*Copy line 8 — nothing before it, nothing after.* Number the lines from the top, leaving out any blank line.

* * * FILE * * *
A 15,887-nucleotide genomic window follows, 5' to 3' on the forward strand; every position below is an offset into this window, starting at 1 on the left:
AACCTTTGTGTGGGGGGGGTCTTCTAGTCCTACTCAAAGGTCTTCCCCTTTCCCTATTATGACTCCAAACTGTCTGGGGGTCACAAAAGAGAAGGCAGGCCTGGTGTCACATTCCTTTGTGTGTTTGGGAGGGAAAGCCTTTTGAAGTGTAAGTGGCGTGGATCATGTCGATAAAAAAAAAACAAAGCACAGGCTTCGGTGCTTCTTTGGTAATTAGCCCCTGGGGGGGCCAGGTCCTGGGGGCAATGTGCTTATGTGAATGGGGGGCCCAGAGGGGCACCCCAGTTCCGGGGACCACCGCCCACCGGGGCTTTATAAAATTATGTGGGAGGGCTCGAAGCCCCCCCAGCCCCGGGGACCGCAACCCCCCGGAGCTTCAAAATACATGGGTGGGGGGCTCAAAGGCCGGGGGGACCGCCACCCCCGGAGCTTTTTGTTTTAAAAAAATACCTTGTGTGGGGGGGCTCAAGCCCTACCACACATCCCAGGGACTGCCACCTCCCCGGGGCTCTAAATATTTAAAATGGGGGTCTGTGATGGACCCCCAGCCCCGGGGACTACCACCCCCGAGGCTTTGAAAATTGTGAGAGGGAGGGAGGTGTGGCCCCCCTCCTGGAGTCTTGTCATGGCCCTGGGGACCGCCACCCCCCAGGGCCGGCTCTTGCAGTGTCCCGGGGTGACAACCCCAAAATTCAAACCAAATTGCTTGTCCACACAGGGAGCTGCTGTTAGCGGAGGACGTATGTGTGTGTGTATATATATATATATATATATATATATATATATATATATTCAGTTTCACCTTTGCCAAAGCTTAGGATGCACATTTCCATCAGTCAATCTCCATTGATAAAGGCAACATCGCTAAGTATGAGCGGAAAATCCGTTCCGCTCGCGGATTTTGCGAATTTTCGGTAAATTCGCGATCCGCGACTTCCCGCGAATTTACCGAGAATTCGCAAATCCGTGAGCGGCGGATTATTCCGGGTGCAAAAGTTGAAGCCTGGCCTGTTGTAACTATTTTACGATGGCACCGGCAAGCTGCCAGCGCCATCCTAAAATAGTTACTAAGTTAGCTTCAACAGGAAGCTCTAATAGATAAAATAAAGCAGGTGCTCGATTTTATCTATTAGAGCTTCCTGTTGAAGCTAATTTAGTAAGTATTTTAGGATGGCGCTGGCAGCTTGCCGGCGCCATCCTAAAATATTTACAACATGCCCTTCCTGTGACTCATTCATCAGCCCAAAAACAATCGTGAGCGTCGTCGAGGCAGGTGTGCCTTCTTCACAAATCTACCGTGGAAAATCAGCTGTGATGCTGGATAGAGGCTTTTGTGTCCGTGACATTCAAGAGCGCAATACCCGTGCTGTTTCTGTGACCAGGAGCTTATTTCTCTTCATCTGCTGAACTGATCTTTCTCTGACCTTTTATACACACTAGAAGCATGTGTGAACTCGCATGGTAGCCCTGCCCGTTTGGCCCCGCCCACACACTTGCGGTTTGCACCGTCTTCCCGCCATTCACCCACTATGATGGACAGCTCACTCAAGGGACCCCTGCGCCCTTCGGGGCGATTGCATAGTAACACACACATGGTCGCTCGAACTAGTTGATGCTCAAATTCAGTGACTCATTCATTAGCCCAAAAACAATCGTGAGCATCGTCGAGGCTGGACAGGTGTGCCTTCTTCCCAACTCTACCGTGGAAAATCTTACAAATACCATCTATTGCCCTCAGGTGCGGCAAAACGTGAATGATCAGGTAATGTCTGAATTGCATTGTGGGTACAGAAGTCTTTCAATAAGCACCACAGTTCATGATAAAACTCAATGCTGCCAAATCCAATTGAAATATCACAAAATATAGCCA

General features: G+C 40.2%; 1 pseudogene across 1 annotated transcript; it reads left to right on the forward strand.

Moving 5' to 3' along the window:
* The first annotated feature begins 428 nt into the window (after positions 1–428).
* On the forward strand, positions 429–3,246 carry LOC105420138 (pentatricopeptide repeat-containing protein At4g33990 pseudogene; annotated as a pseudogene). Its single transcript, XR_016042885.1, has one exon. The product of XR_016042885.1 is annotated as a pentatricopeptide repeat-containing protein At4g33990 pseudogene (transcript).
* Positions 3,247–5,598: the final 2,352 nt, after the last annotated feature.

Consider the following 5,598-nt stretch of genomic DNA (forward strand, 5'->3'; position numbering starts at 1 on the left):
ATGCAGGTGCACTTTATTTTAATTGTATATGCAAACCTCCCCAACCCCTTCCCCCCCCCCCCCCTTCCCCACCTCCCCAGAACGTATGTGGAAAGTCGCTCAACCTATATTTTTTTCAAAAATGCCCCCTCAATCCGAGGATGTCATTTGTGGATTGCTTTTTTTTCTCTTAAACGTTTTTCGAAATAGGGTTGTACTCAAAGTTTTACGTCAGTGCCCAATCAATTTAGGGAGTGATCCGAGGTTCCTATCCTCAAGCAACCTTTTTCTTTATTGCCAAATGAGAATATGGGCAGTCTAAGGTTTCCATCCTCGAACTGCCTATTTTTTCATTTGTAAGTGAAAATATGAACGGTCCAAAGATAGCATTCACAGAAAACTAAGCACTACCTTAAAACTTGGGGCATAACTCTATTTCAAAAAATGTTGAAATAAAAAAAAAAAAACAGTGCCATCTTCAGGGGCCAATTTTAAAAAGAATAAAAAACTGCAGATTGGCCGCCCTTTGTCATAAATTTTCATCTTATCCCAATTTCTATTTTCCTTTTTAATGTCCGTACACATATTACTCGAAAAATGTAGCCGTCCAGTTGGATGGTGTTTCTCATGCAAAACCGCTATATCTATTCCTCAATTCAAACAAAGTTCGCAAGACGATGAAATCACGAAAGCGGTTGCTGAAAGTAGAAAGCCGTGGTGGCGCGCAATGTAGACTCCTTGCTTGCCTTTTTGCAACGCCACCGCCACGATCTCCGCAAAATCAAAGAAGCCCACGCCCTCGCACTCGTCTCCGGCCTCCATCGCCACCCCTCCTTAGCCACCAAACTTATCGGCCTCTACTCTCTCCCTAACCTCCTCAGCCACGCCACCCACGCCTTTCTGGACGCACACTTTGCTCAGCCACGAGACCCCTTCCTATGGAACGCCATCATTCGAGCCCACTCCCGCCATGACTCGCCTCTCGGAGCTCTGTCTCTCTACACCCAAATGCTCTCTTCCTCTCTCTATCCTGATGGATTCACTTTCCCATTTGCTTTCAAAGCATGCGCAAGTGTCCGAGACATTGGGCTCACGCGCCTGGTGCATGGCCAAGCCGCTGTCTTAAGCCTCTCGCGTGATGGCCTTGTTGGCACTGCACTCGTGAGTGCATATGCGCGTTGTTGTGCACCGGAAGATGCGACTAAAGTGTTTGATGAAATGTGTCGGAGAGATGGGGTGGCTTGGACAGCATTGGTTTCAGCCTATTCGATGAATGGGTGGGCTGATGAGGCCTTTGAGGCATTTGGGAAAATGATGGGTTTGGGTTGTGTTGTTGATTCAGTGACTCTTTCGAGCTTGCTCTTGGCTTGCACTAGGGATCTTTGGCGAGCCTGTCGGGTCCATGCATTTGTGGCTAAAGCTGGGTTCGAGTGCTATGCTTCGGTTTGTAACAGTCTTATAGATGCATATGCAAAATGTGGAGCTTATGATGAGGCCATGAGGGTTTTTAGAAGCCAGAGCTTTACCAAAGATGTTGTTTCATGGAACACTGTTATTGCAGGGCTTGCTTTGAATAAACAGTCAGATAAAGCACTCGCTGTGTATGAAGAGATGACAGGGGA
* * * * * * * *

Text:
Consider the following 5,598-nt stretch of genomic DNA (forward strand, 5'->3'; position numbering starts at 1 on the left):